Dhruv Khullar, M.D. (Massachusetts General Hospital, MA) spoke briefly on the importance of sitting with patients. Dr. Khullar purported that the most draining aspect of medical education was not long hours, rude colleagues, or steep learning curves. It was taking the time to sit with the patient and see things from their perspectives.
Nisha Pradhan (De Anza College, Pennsylvania) spoke on the unmet needs of today’s pre-medical learners and the need to engage early and often to nurture next generation providers. Ms. Pradhan spoke about the importance of teaching pre-med students critical thinking skills instead of memorization techniques. She mentioned how she has on the MCAT more psychology and sociology related questions requiring open-minded critical inter-disciplinary thinking.
Shiv Gaglani (Osmosis, USA) commented on how medical schools could be improved by transitioning to a competency based model from a time-based model. Overall, the panel agreed that the new millennial learners are creative and innovative.

Medical Educators – Opportunities and Challenges for Innovation

The day continued with another student speaker, Tim Van de Graft, M.D. (University of Amsterdam, NLD) gave an Ignite! talk on how to re-shape medical education with empathy in the Netherlands.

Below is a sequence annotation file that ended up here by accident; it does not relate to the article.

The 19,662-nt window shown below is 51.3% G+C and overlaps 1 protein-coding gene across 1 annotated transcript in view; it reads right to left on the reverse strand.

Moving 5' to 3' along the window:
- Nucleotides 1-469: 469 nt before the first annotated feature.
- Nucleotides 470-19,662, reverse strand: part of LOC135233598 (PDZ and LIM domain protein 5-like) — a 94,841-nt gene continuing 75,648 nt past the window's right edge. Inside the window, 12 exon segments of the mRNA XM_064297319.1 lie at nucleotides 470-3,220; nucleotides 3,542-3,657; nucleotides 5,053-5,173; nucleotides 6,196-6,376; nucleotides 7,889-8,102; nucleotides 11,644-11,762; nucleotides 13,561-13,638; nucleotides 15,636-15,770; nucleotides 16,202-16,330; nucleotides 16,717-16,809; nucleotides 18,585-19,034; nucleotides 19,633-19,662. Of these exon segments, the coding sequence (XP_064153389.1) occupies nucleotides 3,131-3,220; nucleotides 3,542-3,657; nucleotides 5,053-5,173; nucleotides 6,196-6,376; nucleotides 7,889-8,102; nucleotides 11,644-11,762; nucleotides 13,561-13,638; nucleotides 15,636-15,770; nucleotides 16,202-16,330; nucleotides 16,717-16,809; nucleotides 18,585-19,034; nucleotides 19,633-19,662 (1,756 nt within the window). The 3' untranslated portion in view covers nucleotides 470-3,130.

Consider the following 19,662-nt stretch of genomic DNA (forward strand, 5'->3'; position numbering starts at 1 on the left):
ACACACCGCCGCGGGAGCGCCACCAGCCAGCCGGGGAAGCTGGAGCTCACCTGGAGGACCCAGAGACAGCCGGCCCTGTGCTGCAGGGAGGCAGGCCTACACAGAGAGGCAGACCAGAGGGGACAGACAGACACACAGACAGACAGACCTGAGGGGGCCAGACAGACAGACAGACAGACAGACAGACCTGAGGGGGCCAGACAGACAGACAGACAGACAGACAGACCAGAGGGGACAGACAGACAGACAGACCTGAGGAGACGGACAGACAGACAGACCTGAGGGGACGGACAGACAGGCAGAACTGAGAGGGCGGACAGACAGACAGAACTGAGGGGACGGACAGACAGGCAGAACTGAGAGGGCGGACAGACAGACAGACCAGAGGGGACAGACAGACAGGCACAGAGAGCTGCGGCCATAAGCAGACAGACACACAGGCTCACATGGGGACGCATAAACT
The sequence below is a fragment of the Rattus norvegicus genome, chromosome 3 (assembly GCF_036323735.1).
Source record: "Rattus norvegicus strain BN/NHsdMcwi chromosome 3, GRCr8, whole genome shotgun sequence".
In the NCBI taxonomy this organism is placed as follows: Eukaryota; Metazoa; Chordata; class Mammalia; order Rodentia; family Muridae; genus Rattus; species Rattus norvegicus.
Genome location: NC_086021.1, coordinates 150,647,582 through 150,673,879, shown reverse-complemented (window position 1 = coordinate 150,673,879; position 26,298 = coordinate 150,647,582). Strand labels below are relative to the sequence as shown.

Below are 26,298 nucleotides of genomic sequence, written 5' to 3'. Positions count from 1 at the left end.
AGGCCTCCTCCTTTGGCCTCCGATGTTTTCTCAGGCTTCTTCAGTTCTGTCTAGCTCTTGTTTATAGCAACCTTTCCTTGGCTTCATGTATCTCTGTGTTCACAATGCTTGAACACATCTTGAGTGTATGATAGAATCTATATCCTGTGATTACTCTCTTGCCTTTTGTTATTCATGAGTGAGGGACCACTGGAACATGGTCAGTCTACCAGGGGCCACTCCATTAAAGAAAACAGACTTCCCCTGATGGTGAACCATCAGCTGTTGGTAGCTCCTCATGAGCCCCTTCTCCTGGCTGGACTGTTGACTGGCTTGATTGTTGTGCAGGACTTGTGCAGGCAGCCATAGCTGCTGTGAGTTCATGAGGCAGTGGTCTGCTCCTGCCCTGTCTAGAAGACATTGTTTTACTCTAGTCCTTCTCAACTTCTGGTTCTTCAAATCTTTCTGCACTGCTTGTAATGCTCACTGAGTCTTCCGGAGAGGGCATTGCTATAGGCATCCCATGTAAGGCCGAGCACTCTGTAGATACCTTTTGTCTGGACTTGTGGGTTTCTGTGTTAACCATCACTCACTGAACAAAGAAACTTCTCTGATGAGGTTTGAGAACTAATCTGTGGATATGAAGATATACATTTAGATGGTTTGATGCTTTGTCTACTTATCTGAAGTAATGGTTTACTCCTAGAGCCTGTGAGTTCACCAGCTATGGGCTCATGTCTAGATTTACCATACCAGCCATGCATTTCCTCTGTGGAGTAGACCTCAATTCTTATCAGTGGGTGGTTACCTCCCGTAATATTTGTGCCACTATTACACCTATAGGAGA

Dave deBronkart (ePatient Leader, USA) started his talk about the importance of being able to screen for quality medical content on the Internet. He brought to Plenary Hall’s attention that 1/20 Americans are misdiagnosed every year. To demonstrate the importance of the engaged patient, he cited a case where doctors apologized for telling a 19-year-old cancer patient to ‘stop Googling’ symptoms – she died. Charles Prober, M.D. continued the discussion with an emphasis on bringing patient-centered education to basic science courses. He closed with a list of six benefits of a new educational paradigm: 1) Consensus-driven content creation 2) Efficient & Widespread dissemination 3) Curricular flexibility 4) Locally adapted 5) Broadened faculty participation 6) Enhanced student engagement.
Michael Evans, M.D. (University of Toronto, CAN) introduced the motto “we suck less incorporated” to Stanford Medicine X. Dr. Evans re-iterated it as “we failed a lot.” He analogized his company to that of a urinal stall that has nudges for the urine to flow down the stall without splattering. Each product the company failed with counts as one nudge – more nudges mean a  better functioning stall.